Tuesday, 30 November 2021
Aboriginal Land Rights (Northern Territory) Amendment (Economic Empowerment) Bill 2021; Second Reading
I rise to speak on the Aboriginal Land Rights (Northern Territory) Amendment (Economic Empowerment) Bill 2021.
The passage of the Aboriginal Land Rights (Northern Territory) Act in 1976 was an historic moment in the history of our country. In fact, in discussing this with colleagues on the other side of the chamber, they also recognise that. Before I go on, Mr Acting Deputy President Fawcett, I would like to say that your point in relation to who has the loudest voice was necessary, unfortunately, but one that was very well made in our system, so thank you. This was the first legislative attempt by an Australian government to recognise First Nations people's prior ownership of the land. It followed years of advocacy by Aboriginal people in the Northern Territory, including the bark petition presented to this parliament by the Yolngu people and, of course, the Gurindji people's seven-year strike for land rights. The act was an achievement of both the Whitlam and Fraser governments and passed with historic bipartisan support.
Since 1976, however, the act has been amended several times, mostly against the wishes of the land councils and the Aboriginal people they represent. The Howard government was responsible for amendments in 2006 and 2007—I may need to correct those dates later on the Hansardwhich were an attempt to weaken the land councils and limit their abilities to advocate for Aboriginal people in the Northern Territory. It's no wonder then that this bill, which proposes significant reforms to the act, has been met with suspicion in some quarters. However, unusually for this government, the bill has been negotiated with and is supported by all four of the Northern Territory land councils: the Tiwi Land Council, the Central Land Council, the Anindilyakwa Land council and the Northern Land Council.
Following the introduction of the bill in the House, the chair of the Northern Land Council, Mr Samuel Bush-Blanasi, said:
We have been working on this now for many years. For the first time Aboriginal people have been at the table with government ensuring the interests of Aboriginal people are front and centre. Finally we are seeing real progress.
In the explanatory memorandum to the bill, the government has stated a commitment to only amend the land rights act with the support of the land councils. This is a welcome development. The involvement of the land councils in the design of these changes and their strong support for them is the basis for Labor's support of this bill.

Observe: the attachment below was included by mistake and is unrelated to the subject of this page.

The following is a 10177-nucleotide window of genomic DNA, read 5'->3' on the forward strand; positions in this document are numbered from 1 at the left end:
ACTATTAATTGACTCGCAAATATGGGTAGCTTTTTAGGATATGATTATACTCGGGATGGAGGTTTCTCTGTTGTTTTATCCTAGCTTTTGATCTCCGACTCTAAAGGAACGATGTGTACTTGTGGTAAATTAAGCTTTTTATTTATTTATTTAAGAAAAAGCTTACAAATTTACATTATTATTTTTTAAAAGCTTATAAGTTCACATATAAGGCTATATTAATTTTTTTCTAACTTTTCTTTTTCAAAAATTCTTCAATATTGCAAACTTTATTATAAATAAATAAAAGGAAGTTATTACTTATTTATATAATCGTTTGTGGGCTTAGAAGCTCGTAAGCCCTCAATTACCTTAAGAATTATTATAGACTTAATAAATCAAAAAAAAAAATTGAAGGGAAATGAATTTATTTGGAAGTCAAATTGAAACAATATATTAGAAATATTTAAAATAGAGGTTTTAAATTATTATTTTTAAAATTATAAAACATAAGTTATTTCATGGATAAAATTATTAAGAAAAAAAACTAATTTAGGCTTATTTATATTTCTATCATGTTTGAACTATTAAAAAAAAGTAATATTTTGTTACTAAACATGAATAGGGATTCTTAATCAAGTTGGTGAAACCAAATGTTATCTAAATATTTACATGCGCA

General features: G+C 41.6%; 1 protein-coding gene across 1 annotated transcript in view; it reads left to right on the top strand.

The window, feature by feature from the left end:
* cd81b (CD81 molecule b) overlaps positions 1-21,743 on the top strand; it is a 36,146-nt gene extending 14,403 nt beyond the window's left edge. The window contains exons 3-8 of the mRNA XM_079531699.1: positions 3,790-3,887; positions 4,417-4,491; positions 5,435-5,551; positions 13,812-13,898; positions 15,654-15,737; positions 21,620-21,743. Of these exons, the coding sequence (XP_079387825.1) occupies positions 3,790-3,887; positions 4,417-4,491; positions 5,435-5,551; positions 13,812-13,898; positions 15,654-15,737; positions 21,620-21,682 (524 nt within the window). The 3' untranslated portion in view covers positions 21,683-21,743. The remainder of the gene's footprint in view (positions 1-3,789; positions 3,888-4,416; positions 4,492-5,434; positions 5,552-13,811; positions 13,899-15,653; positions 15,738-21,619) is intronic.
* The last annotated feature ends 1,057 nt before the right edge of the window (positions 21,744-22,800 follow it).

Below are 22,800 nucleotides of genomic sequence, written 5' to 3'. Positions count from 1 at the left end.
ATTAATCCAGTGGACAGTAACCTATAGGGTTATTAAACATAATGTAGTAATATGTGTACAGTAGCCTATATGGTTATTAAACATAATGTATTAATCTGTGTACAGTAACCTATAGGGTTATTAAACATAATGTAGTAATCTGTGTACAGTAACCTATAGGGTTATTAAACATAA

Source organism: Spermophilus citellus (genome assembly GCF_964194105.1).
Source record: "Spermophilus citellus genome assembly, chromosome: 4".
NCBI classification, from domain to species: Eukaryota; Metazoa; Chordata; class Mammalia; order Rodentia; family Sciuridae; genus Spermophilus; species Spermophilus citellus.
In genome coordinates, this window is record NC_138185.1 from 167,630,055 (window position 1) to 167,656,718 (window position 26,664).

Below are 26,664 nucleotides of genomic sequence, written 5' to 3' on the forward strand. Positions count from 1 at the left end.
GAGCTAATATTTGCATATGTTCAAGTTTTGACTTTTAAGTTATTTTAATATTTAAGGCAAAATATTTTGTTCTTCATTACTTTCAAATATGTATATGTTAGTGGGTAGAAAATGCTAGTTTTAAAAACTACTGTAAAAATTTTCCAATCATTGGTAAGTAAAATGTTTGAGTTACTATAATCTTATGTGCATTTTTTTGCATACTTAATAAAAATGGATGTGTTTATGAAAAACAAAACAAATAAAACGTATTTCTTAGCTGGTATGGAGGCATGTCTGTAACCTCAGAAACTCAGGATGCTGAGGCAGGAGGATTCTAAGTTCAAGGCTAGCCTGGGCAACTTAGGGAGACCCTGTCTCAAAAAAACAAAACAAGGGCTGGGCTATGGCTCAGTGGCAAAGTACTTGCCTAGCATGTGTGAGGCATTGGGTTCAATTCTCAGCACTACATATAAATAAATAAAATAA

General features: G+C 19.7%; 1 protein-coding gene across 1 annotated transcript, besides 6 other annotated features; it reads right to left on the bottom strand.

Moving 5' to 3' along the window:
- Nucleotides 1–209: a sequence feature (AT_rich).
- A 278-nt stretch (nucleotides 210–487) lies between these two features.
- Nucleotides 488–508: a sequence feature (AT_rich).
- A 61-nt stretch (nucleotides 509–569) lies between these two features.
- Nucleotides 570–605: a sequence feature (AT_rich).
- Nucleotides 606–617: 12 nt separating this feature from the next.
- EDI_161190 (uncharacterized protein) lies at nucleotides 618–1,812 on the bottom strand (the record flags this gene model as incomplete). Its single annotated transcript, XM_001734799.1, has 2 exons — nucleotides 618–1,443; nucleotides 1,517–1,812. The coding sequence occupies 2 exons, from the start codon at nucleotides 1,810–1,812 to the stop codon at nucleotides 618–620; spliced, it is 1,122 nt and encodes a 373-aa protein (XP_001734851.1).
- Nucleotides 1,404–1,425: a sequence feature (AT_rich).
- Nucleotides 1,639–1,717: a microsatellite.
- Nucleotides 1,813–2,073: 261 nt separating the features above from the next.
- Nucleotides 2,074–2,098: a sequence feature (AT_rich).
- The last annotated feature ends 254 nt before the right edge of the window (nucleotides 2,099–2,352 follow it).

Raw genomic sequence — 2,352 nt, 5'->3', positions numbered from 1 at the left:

I will now go through the changes to the act. In relation to the new investment corporation—and these are arguably the most significant changes—a new Northern Territory Aboriginal Investment Corporation is to be established, funded from the existing Aboriginals Benefit Account, the ABA, which receives and distributes the equivalent of royalties generated by mining on Aboriginal land in the Northern Territory. It currently holds some $1.3 billion in funds. Pursuant to the land rights act, the minister is empowered to make payments from the account 'for the benefit of' Aboriginal Territorians. The ABA Advisory Committee was established under the act to provide advice to the minister on the making of these beneficial payments.
Unfortunately, there has been a chequered history of ministerial payments from the ABA. Ministers have not always heeded the advice of the ABA advisory committee. Minister Brough, for example, used funds from the ABA intended to benefit Aboriginal people living in the Northern Territory to support a festival in Queensland. Minister Scullion controversially used his discretion to refuse funding projects that had been recommended by the ABA advisory committee. Land councils have long called for greater Aboriginal control over the funds of the ABA. This bill makes a significant step in that direction. It will empower the new Aboriginal controlled NTAI Corporation to take over responsibility for making beneficial payments and to make investments that will promote the economic self-sufficiency of Aboriginal people in the Northern Territory.
The new corporation will be led by a board of eight Aboriginal representatives from the Northern Territory, two government appointed directors and two independent directors appointed by the board. Roughly half of the current balance of the ABA will be transferred to the new corporation; that's about $500 million and $60 million annually for the first three years of its operation. The bill also enables further payments to be made from the ABA to the corporation at the minister's discretion. Concerns have been raised about continued ministerial discretion over the remaining funds in the ABA, which are projected to grow significantly in coming years. Given this government's astonishing willingness to use public funds for its own political imperatives, that concern is understandable. However, as the history of ministerial payments indicates, misuse of ABA funds remains arguably a greater risk if the status quo is maintained. The establishment of the new corporation means that for the first time an Aboriginal controlled body is making decisions about the spending of ABA money. This is far preferable to an advisory body that does not have the capacity to direct spending and which has certainly not prevented questionable ministerial payments in the past.